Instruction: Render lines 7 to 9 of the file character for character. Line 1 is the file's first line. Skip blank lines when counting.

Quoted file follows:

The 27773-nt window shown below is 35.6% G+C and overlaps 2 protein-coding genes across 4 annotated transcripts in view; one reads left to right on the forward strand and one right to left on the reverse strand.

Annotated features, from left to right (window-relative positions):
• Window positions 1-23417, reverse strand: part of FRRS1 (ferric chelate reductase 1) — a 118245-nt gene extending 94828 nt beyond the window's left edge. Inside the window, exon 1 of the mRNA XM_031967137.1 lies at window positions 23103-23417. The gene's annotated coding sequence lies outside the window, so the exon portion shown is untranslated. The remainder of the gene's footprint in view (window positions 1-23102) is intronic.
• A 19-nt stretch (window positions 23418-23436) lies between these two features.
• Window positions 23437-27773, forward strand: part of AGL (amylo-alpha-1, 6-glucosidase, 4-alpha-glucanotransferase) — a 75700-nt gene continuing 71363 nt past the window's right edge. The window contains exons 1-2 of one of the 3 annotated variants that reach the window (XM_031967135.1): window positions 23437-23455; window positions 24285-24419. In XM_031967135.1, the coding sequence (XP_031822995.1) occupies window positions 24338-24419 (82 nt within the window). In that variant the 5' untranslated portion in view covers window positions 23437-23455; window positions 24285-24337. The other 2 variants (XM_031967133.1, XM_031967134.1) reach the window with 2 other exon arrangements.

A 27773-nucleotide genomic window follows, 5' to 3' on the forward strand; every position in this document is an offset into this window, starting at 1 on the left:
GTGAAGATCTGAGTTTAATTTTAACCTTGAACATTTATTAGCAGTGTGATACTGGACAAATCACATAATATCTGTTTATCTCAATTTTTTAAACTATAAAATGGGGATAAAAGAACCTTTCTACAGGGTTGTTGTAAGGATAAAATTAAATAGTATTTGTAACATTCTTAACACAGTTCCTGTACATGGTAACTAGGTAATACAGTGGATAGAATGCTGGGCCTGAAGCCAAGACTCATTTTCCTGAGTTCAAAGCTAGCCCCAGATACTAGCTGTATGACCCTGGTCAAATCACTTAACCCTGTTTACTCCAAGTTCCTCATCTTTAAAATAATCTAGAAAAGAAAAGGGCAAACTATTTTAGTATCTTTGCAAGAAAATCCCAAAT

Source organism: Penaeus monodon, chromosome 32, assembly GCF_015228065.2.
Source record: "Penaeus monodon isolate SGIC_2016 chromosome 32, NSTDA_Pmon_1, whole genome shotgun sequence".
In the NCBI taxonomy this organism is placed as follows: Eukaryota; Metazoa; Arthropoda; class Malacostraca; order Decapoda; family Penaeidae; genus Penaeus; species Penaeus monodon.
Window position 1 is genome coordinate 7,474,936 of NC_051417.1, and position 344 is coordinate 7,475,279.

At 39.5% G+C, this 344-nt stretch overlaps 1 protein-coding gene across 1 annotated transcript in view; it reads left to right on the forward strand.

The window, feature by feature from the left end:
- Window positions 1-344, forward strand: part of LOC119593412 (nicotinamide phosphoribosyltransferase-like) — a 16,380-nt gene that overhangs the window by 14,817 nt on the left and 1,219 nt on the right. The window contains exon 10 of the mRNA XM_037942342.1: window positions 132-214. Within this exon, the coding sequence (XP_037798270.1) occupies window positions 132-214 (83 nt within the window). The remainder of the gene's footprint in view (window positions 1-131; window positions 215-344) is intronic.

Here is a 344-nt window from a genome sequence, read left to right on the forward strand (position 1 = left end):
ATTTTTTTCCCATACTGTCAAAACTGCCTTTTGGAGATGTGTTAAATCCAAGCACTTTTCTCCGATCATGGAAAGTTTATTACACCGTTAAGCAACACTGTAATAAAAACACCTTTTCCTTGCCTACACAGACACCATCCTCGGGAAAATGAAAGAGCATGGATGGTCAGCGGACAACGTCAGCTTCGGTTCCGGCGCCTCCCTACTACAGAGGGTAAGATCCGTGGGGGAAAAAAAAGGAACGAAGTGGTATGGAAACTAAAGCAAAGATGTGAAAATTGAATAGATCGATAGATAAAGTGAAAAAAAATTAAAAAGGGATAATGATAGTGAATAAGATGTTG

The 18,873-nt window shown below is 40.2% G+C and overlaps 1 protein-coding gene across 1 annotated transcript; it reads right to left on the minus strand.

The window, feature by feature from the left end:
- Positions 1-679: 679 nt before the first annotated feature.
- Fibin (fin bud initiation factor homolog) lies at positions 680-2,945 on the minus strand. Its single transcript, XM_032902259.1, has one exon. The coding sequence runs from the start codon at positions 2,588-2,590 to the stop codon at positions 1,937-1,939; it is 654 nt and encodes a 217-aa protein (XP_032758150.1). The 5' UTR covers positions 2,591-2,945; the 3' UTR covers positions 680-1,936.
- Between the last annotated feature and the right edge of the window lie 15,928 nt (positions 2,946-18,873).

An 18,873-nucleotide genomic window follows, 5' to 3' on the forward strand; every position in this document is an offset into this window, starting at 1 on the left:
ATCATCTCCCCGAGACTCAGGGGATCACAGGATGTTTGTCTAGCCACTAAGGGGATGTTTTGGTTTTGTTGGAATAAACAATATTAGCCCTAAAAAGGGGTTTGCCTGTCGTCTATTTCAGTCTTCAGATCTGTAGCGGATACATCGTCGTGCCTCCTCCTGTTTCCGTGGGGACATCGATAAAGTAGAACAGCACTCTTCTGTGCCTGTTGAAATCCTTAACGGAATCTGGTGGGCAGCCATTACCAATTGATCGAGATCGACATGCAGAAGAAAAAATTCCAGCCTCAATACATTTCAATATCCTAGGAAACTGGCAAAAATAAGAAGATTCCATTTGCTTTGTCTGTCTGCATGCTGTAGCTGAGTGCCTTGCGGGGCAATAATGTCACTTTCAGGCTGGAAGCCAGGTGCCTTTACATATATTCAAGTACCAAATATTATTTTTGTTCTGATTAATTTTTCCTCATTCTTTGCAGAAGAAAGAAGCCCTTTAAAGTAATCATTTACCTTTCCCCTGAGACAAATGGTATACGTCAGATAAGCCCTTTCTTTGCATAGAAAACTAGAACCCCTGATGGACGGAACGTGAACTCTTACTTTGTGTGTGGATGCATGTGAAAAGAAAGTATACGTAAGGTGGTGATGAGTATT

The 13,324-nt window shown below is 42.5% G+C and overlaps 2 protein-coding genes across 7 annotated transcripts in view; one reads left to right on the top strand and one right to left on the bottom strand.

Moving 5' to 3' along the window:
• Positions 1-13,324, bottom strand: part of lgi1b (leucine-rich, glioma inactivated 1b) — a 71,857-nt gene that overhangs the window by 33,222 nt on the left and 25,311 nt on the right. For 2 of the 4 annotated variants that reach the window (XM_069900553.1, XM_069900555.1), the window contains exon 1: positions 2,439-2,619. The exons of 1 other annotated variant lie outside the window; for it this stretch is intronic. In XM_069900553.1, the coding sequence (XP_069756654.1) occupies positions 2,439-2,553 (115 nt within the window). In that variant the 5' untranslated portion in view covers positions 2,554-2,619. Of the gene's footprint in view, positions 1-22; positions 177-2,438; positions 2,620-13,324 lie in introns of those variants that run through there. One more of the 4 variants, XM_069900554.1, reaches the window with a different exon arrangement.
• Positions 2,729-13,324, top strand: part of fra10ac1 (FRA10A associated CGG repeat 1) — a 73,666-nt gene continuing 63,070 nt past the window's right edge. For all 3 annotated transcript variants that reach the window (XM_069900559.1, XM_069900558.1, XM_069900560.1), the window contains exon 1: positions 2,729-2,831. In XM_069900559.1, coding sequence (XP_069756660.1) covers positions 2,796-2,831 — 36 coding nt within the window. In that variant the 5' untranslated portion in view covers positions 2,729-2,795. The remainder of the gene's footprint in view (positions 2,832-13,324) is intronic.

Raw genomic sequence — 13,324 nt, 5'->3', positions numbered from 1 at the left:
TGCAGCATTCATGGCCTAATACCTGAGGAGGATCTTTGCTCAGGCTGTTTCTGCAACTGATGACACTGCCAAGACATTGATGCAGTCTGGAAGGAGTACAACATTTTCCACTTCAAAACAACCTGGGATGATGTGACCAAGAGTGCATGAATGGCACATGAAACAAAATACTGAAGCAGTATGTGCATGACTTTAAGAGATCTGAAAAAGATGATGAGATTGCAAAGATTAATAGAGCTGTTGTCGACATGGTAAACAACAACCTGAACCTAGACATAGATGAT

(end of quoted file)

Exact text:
GTGAAGATCTGAGTTTAATTTTAACCTTGAACATTTATTAGCAGTGTGATACTGGACAAATCACATAATATCTGTTTATCTCAATTTTTTAAACTATAAAATGGGGATAAAAGAACCTTTCTACAGGGTTGTTGTAAGGATAAAATTAAATAGTATTTGTAACATTCTTAACACAGTTCCTGTACATGGTAACTAGGTAATACAGTGGATAGAATGCTGGGCCTGAAGCCAAGACTCATTTTCCTGAGTTCAAAGCTAGCCCCAGATACTAGCTGTATGACCCTGGTCAAATCACTTAACCCTGTTTACTCCAAGTTCCTCATCTTTAAAATAATCTAGAAAAGAAAAGGGCAAACTATTTTAGTATCTTTGCAAGAAAATCCCAAAT

Source organism: Penaeus monodon, chromosome 32, assembly GCF_015228065.2.
Source record: "Penaeus monodon isolate SGIC_2016 chromosome 32, NSTDA_Pmon_1, whole genome shotgun sequence".